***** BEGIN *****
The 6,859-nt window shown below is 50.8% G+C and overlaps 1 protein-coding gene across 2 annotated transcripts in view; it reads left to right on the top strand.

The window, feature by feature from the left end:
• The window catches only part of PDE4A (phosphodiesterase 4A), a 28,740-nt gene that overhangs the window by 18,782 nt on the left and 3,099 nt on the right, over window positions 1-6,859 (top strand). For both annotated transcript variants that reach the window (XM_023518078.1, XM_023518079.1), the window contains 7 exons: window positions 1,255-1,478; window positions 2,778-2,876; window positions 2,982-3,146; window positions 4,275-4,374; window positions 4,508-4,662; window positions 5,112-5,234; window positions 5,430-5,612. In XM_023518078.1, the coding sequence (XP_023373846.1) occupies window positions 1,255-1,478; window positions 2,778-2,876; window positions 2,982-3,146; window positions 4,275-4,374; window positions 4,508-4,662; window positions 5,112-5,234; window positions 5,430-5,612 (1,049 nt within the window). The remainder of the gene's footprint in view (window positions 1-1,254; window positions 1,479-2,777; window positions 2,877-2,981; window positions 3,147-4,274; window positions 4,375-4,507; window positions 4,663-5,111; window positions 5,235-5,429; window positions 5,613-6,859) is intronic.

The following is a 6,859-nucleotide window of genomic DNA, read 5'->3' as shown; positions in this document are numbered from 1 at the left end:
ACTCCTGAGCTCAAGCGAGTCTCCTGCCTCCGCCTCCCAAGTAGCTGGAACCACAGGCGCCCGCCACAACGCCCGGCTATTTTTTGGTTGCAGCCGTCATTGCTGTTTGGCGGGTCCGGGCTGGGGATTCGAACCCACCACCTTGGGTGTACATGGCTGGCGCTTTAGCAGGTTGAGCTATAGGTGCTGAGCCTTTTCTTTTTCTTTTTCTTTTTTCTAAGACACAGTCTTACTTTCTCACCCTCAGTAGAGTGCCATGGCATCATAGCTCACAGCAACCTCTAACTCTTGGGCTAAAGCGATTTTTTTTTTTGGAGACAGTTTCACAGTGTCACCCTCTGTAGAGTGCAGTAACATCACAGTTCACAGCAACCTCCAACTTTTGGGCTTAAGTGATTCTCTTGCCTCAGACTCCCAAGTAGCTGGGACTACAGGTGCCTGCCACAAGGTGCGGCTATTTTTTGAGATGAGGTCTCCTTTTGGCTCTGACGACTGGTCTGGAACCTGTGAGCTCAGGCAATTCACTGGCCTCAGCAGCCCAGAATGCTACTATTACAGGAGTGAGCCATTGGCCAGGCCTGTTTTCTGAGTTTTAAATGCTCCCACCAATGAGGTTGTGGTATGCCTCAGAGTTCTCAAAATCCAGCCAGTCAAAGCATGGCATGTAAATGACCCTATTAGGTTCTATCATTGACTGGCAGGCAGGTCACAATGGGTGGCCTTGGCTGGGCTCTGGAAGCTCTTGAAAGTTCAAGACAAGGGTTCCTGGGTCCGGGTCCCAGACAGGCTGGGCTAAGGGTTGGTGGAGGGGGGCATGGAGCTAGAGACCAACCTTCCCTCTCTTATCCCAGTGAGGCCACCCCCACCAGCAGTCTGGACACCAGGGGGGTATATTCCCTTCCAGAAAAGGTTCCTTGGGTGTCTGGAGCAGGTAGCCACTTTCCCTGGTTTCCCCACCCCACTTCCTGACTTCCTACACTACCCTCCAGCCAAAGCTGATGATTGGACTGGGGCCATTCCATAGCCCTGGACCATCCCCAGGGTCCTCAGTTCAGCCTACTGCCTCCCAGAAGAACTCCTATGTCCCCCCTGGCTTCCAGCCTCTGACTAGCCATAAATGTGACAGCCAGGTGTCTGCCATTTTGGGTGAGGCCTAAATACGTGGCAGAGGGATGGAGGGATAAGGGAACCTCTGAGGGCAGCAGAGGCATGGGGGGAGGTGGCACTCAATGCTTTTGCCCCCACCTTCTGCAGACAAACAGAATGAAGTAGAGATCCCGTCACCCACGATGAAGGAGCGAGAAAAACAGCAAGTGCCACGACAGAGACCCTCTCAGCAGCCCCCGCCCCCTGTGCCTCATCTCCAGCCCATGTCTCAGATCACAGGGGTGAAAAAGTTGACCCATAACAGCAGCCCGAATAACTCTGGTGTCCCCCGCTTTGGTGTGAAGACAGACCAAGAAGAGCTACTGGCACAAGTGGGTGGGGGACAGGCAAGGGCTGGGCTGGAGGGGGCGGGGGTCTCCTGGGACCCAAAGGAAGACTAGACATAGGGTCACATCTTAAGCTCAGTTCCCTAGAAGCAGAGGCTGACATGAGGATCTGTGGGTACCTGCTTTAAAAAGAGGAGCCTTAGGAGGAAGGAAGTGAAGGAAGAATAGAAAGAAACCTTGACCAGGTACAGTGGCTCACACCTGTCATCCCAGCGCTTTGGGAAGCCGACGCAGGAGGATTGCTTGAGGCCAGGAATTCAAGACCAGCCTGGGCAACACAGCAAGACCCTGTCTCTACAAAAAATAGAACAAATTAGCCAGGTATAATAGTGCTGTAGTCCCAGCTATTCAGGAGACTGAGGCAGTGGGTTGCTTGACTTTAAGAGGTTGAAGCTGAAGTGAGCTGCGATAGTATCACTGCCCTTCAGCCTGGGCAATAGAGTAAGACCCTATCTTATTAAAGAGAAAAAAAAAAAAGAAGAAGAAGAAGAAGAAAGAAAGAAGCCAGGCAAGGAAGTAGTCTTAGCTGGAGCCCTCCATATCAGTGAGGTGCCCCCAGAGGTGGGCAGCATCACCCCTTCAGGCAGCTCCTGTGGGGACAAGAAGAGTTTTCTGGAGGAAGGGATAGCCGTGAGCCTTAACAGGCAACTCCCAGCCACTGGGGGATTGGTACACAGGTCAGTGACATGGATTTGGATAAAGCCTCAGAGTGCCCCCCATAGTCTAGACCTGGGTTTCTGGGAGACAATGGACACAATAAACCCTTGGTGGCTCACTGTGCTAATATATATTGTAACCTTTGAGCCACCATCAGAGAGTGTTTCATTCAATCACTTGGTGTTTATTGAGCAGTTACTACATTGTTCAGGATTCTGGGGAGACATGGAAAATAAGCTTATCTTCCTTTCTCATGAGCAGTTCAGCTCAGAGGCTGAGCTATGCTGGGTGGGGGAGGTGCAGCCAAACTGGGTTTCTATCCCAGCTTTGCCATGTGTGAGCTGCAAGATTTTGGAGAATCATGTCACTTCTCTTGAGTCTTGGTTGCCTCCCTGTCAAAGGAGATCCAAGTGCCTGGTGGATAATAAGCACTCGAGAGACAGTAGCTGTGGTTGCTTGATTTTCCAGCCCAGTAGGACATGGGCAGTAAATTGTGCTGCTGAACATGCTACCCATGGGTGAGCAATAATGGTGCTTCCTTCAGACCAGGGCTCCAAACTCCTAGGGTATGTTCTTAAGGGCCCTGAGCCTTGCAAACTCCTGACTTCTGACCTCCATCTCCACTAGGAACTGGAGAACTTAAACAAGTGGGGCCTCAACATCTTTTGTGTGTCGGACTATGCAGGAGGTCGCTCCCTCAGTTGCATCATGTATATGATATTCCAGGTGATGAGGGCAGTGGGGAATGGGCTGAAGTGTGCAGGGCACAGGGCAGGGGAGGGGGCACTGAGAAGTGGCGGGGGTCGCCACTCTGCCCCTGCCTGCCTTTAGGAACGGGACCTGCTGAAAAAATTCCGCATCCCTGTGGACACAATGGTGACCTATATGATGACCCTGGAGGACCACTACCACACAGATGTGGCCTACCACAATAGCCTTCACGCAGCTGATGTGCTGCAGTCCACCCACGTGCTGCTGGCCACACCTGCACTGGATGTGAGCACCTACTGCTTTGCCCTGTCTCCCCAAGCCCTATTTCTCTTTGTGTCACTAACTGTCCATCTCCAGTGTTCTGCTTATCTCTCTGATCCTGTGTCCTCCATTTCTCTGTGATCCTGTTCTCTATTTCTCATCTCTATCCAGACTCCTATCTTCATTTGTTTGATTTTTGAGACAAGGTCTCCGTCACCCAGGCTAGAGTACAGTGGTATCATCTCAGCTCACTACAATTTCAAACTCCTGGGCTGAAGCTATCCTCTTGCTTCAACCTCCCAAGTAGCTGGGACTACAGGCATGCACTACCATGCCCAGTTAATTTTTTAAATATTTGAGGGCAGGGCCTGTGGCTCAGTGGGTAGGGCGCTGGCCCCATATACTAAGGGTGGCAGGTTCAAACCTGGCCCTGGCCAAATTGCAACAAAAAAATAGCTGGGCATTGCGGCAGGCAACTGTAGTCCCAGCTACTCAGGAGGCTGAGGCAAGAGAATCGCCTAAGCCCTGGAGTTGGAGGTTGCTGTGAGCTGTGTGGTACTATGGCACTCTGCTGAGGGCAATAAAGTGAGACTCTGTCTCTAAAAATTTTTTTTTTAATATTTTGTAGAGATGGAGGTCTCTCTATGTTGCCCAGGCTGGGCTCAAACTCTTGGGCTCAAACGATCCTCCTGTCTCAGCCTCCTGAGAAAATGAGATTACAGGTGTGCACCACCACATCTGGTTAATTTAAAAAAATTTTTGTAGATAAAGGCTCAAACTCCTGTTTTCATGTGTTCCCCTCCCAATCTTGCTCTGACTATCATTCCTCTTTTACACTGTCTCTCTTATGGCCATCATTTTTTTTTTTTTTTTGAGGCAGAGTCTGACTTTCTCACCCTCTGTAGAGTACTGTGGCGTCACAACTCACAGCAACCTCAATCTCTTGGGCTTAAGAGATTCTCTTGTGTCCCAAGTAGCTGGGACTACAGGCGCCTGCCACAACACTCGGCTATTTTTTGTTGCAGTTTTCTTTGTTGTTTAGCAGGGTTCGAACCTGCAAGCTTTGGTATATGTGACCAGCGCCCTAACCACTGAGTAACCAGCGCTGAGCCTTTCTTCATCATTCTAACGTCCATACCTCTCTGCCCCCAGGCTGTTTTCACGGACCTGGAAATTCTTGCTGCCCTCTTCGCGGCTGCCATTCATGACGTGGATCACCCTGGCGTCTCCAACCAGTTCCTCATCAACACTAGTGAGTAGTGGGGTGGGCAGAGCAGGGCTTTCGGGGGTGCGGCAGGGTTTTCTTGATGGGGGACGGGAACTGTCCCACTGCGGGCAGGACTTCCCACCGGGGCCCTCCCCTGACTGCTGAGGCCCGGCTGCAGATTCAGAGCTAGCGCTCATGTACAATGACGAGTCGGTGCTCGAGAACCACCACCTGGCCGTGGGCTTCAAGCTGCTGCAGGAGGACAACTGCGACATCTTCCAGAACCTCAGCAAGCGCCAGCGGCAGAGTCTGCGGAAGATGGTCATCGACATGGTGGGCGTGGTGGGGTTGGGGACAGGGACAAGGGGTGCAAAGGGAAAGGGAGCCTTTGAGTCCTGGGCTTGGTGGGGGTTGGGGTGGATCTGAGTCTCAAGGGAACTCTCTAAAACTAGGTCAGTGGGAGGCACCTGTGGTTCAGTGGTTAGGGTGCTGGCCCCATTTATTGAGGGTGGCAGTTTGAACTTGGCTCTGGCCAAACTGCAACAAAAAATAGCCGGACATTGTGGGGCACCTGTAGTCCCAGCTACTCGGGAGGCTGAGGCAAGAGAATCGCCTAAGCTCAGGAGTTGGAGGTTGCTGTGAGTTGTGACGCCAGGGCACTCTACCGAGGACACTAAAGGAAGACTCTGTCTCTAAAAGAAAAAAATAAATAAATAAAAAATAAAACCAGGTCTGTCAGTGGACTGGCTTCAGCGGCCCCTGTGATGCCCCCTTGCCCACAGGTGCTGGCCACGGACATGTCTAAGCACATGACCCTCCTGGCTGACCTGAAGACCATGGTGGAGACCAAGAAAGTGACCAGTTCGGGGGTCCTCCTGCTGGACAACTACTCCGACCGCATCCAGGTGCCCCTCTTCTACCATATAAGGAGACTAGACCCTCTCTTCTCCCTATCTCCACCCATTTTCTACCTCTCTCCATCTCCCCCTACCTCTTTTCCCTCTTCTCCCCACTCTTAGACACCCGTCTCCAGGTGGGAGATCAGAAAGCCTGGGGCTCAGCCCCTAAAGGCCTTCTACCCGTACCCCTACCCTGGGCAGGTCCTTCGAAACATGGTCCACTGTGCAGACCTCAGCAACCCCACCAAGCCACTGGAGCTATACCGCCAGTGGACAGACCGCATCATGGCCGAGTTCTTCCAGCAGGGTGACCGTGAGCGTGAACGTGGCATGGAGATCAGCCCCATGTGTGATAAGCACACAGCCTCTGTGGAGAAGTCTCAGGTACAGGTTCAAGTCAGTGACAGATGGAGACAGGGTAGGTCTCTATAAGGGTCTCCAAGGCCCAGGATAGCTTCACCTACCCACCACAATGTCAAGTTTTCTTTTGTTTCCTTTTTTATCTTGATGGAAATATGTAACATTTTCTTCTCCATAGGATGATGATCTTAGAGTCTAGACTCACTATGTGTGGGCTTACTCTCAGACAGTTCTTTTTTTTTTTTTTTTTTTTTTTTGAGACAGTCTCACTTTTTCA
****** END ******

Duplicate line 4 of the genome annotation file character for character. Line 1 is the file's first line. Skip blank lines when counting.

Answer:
The following is a 6,859-nucleotide window of genomic DNA, read 5'->3' as shown; positions in this document are numbered from 1 at the left end: